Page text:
A federal appeals court has upheld a decades-old Kentucky law requiring abortion clinics to have written agreements with a hospital and an ambulance service in case of medical emergencies.
The 2-1 decision by the 6th U.S. Court of Appeals reverses a federal judge’s ruling, who had said the 1998 Kentucky law violated constitutionally protected due process rights.
However, in Friday’s ruling, the appeals court rejected that argument and countered the district court erred in concluding that Kentucky would be left without an abortion facility.
In 2017, EMW Women’s Surgical Center – the state’s only clinic that provided abortions at the time – decided to challenge the state law after becoming embroiled in a licensing fight with former Governor Matt Bevin. The Republican’s administration had claimed the clinic lacked proper transfer agreements and took steps to shut it down.
Planned Parenthood of Indiana and Kentucky later joined the suit, claiming Bevin’s administration had used the transfer agreements to block its request for a license to provide abortions in Louisville.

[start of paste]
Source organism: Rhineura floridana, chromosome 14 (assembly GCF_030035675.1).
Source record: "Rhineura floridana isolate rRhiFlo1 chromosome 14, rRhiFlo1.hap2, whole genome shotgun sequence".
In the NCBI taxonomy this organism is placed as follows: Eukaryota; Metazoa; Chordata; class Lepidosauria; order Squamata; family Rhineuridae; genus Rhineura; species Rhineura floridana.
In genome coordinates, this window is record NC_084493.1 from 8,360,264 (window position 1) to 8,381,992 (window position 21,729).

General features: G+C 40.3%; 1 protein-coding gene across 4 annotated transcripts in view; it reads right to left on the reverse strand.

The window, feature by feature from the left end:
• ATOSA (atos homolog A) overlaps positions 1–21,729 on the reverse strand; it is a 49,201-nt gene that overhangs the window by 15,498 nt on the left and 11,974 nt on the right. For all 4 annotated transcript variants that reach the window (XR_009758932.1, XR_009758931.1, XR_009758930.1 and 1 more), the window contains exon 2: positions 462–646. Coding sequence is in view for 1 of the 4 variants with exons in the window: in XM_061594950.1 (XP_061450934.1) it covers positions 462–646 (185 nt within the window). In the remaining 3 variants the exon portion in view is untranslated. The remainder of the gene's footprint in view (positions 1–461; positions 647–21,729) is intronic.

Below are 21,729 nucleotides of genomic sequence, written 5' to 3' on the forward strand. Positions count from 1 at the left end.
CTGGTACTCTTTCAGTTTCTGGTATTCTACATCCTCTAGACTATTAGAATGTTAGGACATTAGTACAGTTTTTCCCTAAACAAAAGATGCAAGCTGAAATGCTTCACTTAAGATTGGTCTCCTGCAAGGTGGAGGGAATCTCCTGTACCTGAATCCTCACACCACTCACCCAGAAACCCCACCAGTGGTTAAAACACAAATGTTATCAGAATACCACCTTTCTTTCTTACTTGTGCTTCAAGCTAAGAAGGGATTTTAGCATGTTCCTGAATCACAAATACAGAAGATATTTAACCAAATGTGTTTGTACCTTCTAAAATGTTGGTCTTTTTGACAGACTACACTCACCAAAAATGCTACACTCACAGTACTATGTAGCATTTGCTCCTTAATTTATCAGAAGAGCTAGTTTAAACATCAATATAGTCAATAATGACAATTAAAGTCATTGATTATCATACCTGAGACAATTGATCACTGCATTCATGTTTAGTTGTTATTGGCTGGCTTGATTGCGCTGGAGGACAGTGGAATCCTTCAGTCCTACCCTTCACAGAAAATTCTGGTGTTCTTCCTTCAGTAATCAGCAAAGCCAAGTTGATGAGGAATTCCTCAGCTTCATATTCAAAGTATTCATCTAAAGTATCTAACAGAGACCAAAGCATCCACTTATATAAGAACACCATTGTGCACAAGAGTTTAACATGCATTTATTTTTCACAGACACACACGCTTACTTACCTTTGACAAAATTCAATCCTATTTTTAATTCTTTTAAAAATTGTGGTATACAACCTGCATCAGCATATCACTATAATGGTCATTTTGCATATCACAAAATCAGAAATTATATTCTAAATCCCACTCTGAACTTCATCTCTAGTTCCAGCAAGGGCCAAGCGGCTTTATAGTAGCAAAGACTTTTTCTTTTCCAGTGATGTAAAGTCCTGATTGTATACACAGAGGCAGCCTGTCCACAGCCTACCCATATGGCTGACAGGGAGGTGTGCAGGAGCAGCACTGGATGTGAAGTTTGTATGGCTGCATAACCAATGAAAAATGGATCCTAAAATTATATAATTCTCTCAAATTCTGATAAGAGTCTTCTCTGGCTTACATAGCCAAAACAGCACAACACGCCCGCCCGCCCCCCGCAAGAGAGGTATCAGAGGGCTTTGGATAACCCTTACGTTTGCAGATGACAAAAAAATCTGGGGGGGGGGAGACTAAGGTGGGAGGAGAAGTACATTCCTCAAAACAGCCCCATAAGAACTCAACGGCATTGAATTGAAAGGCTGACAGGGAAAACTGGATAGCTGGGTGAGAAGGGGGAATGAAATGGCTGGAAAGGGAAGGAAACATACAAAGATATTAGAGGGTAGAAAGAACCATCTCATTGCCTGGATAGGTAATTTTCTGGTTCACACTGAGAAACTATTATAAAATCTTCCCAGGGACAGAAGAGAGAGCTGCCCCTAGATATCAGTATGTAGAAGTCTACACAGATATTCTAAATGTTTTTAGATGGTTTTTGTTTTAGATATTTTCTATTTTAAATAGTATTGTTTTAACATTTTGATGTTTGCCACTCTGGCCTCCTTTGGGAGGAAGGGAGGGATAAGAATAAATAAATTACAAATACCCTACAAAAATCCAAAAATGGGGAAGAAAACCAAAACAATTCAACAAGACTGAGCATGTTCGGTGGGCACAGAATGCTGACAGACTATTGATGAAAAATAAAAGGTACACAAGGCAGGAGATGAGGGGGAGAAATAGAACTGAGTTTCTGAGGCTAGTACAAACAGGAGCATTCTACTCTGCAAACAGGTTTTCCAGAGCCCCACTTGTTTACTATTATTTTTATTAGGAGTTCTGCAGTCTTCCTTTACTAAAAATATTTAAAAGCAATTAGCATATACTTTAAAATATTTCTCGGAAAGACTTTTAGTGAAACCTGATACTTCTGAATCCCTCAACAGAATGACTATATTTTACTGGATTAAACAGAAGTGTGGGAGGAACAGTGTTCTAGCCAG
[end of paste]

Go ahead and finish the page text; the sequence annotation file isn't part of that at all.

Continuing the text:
Critics of the law claimed such licensing requirements were designed to give the state a reason to ban abortions. Supporters said the law bolstered patient safety.
The two clinics have since been allowed to provide abortions after Democratic Governor Andy Beshear, who supports abortion rights, took office in late 2019.
According to the 73-page ruling, the appeals court rejected the clinics’ argument their facilities were in jeopardy of closing because the Kentucky law allows clinics to apply for a 90-day waiver if they are denied a licensing agreement.
Facilities could theoretically reapply for the waiver every quarter and thus be allowed to continue to operate, the justices argued.
The American Civil Liberties Union of Kentucky, which had represented the clinics in the case, said Friday’s ruling would result in health care providers being subject to needless red tape.